The Full Story
Welcome to High Camp Taphouse, your go-to destination for Himalayan cuisine, local craft beers & ciders, and warm hospitality in Sisters, Oregon.
Founded by Nurbu and Pema Sherpa, long-term Central Oregon residents and seasoned hospitality stewards, High Camp Taphouse aims to bring a taste of the Himalayas to the Pacific Northwest. Starting as a popular food cart in Bend, we expanded to a brick-and-mortar location in Sisters in June of 2022.
Our menu features a variety of Himalayan specialties, including momos (Tibetan dumplings), curries, stir-fried noodle dishes, Himalayan burgers, lassis (yogurt and mango smoothies), and chai. We also offer rotating craft beers, ciders, and kombuchas from the Pacific Northwest, ensuring that there's always something new to try.
But we're more than just a restaurant and bar. We're also committed to making a difference in the world. A portion of our business profits goes towards helping marginalized populations in Nepal access schooling. Pema runs dental clinics in remote Himalayan areas and implements a program to provide education for kids and teach income-generating skills to Nepali women. Her current focus is the Musahar (mice eaters) in Southern Nepal: an impoverished untouchable community facing remarkable levels of discrimination.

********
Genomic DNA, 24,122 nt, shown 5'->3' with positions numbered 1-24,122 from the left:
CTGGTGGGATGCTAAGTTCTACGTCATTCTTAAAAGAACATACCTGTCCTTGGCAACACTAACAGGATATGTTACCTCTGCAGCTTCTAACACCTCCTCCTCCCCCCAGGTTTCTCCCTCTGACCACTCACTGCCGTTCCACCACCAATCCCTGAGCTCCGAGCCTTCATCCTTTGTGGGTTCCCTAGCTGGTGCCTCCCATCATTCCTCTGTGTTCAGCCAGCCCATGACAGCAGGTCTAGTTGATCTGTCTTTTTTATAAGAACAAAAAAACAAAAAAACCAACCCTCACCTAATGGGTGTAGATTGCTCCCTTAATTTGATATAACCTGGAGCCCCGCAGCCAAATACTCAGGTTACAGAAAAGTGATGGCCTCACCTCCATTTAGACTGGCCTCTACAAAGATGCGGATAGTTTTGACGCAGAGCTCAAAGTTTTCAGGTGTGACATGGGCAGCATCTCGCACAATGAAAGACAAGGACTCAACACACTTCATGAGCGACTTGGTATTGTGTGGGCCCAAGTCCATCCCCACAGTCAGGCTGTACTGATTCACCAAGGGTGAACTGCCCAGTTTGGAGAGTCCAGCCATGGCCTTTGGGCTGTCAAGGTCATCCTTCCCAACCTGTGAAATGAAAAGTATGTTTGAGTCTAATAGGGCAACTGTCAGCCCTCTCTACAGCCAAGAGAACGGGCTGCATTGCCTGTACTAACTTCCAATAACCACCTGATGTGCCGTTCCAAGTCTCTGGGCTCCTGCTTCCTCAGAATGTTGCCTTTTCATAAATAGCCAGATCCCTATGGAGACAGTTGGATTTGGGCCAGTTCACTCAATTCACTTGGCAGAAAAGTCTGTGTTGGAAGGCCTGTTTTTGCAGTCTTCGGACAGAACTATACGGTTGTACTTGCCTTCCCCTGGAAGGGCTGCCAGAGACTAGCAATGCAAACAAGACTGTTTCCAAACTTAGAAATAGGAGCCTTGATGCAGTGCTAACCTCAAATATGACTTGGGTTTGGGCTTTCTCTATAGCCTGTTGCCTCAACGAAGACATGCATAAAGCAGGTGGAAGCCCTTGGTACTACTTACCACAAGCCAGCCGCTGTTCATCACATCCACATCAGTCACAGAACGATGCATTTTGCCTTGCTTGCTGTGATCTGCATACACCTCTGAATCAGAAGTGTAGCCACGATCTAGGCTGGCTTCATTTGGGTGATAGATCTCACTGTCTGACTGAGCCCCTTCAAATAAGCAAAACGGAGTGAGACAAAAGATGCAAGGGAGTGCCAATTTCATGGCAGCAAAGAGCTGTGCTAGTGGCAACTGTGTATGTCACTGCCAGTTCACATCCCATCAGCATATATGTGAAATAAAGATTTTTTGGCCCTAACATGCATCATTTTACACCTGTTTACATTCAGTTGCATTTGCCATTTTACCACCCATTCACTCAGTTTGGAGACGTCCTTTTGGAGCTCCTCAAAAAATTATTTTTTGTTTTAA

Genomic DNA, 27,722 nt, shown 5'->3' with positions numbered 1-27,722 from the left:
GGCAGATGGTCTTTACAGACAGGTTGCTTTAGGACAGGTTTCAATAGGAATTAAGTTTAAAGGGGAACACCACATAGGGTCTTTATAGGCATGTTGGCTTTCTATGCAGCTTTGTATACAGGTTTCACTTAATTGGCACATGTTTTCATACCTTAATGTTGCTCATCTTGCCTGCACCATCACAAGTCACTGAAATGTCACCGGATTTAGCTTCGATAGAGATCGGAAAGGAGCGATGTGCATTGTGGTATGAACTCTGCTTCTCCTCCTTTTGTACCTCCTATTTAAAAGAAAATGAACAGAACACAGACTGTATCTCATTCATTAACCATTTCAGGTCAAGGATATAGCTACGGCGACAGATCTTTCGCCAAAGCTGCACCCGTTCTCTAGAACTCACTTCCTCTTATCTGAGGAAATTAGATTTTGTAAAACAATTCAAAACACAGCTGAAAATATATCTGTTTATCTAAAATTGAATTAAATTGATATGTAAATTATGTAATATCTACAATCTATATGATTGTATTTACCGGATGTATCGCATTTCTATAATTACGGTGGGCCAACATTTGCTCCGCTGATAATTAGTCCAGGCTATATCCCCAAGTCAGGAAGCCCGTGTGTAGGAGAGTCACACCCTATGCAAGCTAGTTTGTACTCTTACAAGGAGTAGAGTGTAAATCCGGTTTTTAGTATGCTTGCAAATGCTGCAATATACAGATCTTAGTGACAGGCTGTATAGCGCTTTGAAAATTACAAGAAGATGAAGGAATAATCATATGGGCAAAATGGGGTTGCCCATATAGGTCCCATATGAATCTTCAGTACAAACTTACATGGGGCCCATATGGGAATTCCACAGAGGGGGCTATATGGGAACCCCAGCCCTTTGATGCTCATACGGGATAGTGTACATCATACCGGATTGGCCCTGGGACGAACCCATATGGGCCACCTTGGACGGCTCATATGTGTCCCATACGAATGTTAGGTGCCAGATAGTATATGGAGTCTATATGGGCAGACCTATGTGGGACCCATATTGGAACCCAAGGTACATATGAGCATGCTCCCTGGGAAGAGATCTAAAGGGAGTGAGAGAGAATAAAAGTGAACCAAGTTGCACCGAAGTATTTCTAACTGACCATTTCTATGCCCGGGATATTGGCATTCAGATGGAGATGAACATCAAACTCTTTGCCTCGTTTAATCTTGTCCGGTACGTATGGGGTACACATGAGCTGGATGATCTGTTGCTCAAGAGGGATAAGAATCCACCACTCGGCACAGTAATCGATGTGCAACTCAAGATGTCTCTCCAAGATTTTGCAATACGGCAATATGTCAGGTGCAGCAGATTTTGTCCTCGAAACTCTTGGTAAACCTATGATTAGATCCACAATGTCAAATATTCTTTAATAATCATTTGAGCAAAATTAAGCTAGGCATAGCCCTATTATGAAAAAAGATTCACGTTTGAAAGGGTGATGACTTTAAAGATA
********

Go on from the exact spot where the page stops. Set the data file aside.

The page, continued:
So come visit us at High Camp Taphouse, where you'll not only enjoy great food and drinks but also help elevate lives in Nepal. Our warm welcome awaits you!
We strive to create a lively, warm, and inclusive atmosphere that will transport you to the Himalayan mountain homes of the Sherpas. In the summer season, guest food carts visit our lawn, and we offer live music, momo-making classes, private meals, and fundraisers to provide a taste of the unique Himalayan culture in Central Oregon.
We are committed to making a difference in the world. We want to do this with every meal we serve. A portion of our profits goes to marginalized populations in Nepal! Every meal at High Camp Taphouse will ensure access to schooling in remote Himalayan areas and teach income-generating skills to Nepali women. The current focus is the Musahar (mice eaters) in Southern Nepal: an impoverished untouchable community facing unprecedented levels of discrimination.